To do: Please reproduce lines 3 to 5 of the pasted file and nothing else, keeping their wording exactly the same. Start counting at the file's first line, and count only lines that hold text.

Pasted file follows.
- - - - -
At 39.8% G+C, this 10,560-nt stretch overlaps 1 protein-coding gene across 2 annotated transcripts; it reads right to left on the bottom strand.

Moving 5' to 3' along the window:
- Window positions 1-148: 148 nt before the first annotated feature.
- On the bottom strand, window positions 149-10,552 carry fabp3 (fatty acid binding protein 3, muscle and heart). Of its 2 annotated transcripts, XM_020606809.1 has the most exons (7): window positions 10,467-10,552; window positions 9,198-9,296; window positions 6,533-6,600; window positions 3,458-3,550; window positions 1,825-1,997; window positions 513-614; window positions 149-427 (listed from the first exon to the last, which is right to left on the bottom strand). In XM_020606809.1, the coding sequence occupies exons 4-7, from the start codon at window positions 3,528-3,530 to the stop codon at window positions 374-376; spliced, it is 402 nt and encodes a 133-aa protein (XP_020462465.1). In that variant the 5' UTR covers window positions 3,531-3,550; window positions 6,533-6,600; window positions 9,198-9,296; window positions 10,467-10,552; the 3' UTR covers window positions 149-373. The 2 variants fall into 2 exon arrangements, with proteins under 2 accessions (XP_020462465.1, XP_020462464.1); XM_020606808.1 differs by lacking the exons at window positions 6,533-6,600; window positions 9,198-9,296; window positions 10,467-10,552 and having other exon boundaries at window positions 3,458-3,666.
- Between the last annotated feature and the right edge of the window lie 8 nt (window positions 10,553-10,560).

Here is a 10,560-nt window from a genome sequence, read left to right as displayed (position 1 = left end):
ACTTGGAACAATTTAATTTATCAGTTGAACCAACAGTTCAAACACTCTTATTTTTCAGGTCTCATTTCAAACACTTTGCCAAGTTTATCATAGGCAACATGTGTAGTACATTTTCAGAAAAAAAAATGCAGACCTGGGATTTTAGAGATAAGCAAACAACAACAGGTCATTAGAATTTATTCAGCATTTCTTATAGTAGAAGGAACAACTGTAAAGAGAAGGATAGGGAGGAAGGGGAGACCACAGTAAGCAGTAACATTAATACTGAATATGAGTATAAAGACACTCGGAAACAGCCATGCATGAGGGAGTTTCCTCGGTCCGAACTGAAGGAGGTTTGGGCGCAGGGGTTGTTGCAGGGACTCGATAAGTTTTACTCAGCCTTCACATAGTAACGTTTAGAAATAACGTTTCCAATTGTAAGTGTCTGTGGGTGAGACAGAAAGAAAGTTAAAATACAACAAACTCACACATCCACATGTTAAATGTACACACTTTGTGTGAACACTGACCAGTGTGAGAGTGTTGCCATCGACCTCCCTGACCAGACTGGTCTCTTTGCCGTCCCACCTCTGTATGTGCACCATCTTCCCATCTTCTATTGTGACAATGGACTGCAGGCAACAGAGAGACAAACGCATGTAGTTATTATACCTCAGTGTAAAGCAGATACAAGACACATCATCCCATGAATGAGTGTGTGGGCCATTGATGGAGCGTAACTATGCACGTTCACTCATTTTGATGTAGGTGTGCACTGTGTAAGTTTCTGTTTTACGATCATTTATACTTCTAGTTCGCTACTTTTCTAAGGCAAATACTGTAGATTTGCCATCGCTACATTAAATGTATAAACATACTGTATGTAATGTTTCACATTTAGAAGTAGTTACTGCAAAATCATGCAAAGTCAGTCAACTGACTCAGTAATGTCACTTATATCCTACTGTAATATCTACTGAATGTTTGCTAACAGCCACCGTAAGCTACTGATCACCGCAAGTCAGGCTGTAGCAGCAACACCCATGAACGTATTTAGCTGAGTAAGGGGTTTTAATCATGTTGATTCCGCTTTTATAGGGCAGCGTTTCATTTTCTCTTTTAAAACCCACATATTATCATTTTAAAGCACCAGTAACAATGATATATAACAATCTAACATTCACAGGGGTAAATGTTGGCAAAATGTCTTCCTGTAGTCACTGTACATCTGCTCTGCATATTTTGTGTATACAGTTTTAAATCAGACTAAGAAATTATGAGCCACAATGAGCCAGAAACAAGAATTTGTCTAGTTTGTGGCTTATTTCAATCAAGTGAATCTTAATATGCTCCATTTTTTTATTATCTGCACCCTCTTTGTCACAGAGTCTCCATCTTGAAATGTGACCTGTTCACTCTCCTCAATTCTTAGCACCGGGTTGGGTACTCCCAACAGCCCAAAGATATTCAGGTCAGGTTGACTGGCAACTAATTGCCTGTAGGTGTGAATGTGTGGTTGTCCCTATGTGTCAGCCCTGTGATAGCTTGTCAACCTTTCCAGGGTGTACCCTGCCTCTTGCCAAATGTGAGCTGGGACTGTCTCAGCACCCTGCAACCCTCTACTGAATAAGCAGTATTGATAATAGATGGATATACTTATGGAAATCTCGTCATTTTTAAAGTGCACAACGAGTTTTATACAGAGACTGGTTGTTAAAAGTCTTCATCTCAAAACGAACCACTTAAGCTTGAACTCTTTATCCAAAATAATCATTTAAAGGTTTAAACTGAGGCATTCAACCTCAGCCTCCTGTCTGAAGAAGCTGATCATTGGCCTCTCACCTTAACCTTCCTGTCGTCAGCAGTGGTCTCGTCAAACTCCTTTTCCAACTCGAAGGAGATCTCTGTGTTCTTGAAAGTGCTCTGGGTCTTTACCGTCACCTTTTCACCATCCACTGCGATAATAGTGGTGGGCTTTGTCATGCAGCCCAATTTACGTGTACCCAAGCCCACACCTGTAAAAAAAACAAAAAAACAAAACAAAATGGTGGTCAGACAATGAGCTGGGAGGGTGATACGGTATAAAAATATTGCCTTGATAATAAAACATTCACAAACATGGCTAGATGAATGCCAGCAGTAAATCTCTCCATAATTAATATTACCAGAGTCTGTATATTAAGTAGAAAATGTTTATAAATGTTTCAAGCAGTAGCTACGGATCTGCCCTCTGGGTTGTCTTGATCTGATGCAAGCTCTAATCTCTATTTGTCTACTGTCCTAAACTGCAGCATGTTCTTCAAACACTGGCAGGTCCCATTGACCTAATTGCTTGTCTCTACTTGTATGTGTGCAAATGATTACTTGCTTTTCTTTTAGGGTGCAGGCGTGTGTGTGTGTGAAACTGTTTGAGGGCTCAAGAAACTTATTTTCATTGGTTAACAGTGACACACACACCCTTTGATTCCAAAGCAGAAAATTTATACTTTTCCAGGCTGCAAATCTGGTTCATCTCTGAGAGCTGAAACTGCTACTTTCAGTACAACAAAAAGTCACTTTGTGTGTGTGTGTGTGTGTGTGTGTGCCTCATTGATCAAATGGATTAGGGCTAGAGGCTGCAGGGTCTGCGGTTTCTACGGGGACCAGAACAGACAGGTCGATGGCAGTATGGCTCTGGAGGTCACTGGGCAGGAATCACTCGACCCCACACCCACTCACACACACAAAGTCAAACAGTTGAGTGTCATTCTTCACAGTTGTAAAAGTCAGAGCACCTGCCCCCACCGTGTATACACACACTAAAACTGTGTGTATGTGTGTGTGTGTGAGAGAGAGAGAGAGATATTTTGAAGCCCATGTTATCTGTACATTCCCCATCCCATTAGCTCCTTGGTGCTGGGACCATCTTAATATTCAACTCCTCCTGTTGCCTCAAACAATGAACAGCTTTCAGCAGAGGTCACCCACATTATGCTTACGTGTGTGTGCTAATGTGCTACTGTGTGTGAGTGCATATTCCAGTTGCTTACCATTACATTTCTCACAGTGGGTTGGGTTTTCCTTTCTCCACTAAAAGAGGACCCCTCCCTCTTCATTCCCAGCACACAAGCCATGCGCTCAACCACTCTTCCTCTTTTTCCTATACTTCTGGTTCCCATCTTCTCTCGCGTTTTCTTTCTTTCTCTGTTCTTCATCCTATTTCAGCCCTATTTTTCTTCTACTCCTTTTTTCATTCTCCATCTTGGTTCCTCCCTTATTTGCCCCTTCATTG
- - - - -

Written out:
- Window positions 1-148: 148 nt before the first annotated feature.
- On the bottom strand, window positions 149-10,552 carry fabp3 (fatty acid binding protein 3, muscle and heart). Of its 2 annotated transcripts, XM_020606809.1 has the most exons (7): window positions 10,467-10,552; window positions 9,198-9,296; window positions 6,533-6,600; window positions 3,458-3,550; window positions 1,825-1,997; window positions 513-614; window positions 149-427 (listed from the first exon to the last, which is right to left on the bottom strand). In XM_020606809.1, the coding sequence occupies exons 4-7, from the start codon at window positions 3,528-3,530 to the stop codon at window positions 374-376; spliced, it is 402 nt and encodes a 133-aa protein (XP_020462465.1). In that variant the 5' UTR covers window positions 3,531-3,550; window positions 6,533-6,600; window positions 9,198-9,296; window positions 10,467-10,552; the 3' UTR covers window positions 149-373. The 2 variants fall into 2 exon arrangements, with proteins under 2 accessions (XP_020462465.1, XP_020462464.1); XM_020606808.1 differs by lacking the exons at window positions 6,533-6,600; window positions 9,198-9,296; window positions 10,467-10,552 and having other exon boundaries at window positions 3,458-3,666.
- Between the last annotated feature and the right edge of the window lie 8 nt (window positions 10,553-10,560).